Pension Switching and Consolidation
Make your pension work harder
Understanding whether you will benefit from a pension transfer can be very complex and you should always receive professional advice. Everybody’s circumstances are different, so you won’t necessarily benefit from a pension transfer just because other people you know are transferring their pensions to new schemes. But there are situations where it does make financial sense to transfer your pension to a different plan.
Doing this ends your membership of the original pension scheme.
Understanding whether you will benefit from a pension transfer can be complicated and you should always take advice from an independent financial adviser before arranging a pension transfer. In this section, we’ll explain how pension transfers work, what the main rules are and what you need to think about if you’re considering transferring one pension to another. We’ll also look at some common questions about pension transfers.
- Many individuals now find themselves with outdated, overpriced pension contracts.
- It may be possible to transfer to a cheaper plan with the same provider.
- Investment returns on many pension plans have fallen well short of what has been achieved in the open market.
Understanding whether and if you would benefit from a pension transfer can be complicated and you should always take independent financial advice before arranging a pension transfer.
Everyone’s situation is different, so you won’t necessarily benefit from a pension transfer just because other people you know are transferring their pensions to new schemes.
However, there are other situations where it does make financial sense to transfer your pension to a new or different scheme – here are a few possible examples:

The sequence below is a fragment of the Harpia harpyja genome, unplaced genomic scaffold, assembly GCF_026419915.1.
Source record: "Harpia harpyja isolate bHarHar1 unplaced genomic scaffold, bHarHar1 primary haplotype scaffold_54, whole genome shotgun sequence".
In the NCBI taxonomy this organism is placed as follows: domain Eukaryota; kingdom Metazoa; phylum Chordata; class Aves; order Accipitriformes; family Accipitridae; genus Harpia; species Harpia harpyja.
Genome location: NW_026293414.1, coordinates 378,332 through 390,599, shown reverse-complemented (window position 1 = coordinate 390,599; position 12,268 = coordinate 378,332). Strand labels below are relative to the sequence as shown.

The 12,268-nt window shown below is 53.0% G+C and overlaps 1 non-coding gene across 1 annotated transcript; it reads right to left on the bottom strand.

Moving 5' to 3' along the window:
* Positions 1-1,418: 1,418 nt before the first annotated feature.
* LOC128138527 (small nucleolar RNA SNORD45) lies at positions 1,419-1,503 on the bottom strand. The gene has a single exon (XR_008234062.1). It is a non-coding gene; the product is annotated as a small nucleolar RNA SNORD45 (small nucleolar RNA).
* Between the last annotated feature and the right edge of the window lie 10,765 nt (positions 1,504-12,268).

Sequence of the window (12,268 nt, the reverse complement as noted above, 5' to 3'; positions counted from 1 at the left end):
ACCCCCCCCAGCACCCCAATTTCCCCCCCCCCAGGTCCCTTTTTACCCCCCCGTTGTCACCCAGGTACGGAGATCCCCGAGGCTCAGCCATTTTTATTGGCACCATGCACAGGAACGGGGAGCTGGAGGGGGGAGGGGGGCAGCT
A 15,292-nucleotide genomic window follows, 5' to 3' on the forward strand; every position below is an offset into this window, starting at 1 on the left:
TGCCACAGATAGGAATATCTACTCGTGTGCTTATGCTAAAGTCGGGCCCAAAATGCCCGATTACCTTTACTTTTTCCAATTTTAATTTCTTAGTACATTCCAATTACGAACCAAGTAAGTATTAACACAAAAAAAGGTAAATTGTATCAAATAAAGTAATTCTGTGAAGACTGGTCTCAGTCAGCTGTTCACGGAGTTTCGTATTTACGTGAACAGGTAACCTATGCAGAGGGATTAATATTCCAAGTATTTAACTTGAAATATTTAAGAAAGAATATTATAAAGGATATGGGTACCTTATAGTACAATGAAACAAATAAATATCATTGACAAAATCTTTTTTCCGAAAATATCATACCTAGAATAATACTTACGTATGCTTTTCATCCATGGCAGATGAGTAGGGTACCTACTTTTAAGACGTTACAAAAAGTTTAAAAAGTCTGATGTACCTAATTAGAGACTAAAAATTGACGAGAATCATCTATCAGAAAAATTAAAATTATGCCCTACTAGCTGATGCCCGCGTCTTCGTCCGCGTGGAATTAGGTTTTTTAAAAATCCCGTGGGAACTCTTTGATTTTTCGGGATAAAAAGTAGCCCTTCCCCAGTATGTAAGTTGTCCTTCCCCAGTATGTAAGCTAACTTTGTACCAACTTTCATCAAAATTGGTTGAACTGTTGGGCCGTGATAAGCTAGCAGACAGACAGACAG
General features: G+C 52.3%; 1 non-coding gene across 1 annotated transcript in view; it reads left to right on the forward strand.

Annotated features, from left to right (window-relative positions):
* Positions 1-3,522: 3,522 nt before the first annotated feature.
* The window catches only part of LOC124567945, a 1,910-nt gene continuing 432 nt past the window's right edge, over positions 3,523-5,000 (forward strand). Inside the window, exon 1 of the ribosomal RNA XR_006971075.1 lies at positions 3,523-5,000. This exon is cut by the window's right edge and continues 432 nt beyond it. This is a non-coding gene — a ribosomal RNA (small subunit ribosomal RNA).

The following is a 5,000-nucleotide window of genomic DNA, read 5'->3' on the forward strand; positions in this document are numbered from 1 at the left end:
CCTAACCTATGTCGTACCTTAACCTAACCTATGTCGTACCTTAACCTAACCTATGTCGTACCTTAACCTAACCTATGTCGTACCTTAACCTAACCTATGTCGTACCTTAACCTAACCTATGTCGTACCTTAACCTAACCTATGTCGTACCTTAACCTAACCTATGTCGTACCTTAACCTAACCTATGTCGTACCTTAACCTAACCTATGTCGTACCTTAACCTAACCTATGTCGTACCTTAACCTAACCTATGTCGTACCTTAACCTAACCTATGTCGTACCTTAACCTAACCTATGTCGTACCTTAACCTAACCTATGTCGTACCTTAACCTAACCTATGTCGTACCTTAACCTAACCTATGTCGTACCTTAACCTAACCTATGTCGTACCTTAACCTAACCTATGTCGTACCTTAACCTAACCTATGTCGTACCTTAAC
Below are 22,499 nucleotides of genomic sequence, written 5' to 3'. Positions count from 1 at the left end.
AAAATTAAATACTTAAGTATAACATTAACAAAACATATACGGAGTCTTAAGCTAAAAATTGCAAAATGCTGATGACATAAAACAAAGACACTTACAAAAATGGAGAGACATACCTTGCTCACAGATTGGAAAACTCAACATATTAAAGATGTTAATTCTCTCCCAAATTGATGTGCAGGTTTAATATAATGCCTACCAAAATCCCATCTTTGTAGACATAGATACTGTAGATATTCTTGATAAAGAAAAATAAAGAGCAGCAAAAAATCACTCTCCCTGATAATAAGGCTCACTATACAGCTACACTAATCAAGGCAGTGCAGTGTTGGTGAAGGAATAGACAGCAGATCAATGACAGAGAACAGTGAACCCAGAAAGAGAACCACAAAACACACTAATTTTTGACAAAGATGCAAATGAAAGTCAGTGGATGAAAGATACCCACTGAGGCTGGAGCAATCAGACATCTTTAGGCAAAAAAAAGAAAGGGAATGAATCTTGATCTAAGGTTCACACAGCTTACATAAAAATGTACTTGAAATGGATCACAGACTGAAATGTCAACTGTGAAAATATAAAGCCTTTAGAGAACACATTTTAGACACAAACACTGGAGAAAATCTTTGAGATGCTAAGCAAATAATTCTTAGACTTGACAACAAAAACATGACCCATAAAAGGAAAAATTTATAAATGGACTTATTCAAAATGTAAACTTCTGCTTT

- Your existing company scheme is being wound up.
- You have a personal pension that has high fees and you would like to transfer it to one of the new breed of low-fee stakeholder personal pensions.
- You have loads of small pensions, perhaps from a variety of employers, periods of self employment and various Additional Voluntary Contributions (top-up) plans and you would like to amalgamate them all.
- You would like to add your existing personal pension to an occupational pension scheme to benefit from lower fees/employer contributions. Only a minority of employers allow this.
- You can’t transfer any state pension benefit.
- If you left a public sector pension scheme before 1st January 1986, you can’t transfer
- If you are a member of a final salary pension scheme that provides a pension that rises in line with inflation, you can’t transfer
- If you are within one year of your pension scheme’s retirement age, you can’t transfer
The good news is that in all of the scenarios above, you would almost certainly end up with a big reduction in your pension entitlement if you transferred to a different pension – so the rules are protecting you.
Common Pension Questions
Can I transfer a pension into cash or an ISA?
I think I have some pensions I have lost track of over the years. Can I find these and transfer them into my current scheme?
My employer has just gone bankrupt. What will happen to my company pension?
My employer has offered me a cash lump sum to switch from the company's final salary pension scheme to a personal pension. Is this a good idea?
For bespoke pension transfer advice contact Credencis.
We will analyse all the facts and figures to see whether you will benefit from transferring between pension plans.
We can investigate your plans to establish vital information about the fund performance, the investment strategy, any asset allocation, and finally the charges. We will work with you to consolidate your pensions into one arrangement so you can benefit from reduced charges, and better investment performance. We will send you regular statements and review your investments on an ongoing basis to help you achieve the best possible growth for your funds.